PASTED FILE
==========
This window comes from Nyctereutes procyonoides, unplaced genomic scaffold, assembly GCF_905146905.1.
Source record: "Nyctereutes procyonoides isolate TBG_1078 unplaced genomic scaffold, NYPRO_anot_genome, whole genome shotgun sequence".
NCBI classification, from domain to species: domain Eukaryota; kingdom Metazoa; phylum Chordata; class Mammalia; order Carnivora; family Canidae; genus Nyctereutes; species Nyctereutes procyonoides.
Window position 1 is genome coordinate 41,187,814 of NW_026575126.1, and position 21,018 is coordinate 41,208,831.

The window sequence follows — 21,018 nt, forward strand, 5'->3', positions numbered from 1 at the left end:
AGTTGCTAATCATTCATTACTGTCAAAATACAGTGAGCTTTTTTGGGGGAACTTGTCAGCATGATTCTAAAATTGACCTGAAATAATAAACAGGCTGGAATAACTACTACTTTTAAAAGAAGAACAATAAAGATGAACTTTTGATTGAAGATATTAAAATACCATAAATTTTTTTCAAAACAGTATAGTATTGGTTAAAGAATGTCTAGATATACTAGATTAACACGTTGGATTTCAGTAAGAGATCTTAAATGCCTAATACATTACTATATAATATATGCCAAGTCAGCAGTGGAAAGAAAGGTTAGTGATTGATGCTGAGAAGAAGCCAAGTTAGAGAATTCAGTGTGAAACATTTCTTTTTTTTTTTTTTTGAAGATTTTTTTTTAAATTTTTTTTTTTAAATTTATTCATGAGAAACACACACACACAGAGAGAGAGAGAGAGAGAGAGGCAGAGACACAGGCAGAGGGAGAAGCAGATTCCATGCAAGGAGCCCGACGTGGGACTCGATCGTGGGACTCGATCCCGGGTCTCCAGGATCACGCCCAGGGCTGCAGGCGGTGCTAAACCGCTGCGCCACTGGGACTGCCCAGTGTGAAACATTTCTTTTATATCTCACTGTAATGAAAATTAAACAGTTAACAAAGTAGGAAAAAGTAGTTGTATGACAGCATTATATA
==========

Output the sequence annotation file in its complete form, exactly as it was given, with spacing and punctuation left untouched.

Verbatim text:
This window comes from Nyctereutes procyonoides, unplaced genomic scaffold, assembly GCF_905146905.1.
Source record: "Nyctereutes procyonoides isolate TBG_1078 unplaced genomic scaffold, NYPRO_anot_genome, whole genome shotgun sequence".
NCBI classification, from domain to species: domain Eukaryota; kingdom Metazoa; phylum Chordata; class Mammalia; order Carnivora; family Canidae; genus Nyctereutes; species Nyctereutes procyonoides.
Window position 1 is genome coordinate 41,187,814 of NW_026575126.1, and position 21,018 is coordinate 41,208,831.

The window sequence follows — 21,018 nt, forward strand, 5'->3', positions numbered from 1 at the left end:
AGTTGCTAATCATTCATTACTGTCAAAATACAGTGAGCTTTTTTGGGGGAACTTGTCAGCATGATTCTAAAATTGACCTGAAATAATAAACAGGCTGGAATAACTACTACTTTTAAAAGAAGAACAATAAAGATGAACTTTTGATTGAAGATATTAAAATACCATAAATTTTTTTCAAAACAGTATAGTATTGGTTAAAGAATGTCTAGATATACTAGATTAACACGTTGGATTTCAGTAAGAGATCTTAAATGCCTAATACATTACTATATAATATATGCCAAGTCAGCAGTGGAAAGAAAGGTTAGTGATTGATGCTGAGAAGAAGCCAAGTTAGAGAATTCAGTGTGAAACATTTCTTTTTTTTTTTTTTTGAAGATTTTTTTTTAAATTTTTTTTTTTAAATTTATTCATGAGAAACACACACACACAGAGAGAGAGAGAGAGAGAGAGGCAGAGACACAGGCAGAGGGAGAAGCAGATTCCATGCAAGGAGCCCGACGTGGGACTCGATCGTGGGACTCGATCCCGGGTCTCCAGGATCACGCCCAGGGCTGCAGGCGGTGCTAAACCGCTGCGCCACTGGGACTGCCCAGTGTGAAACATTTCTTTTATATCTCACTGTAATGAAAATTAAACAGTTAACAAAGTAGGAAAAAGTAGTTGTATGACAGCATTATATA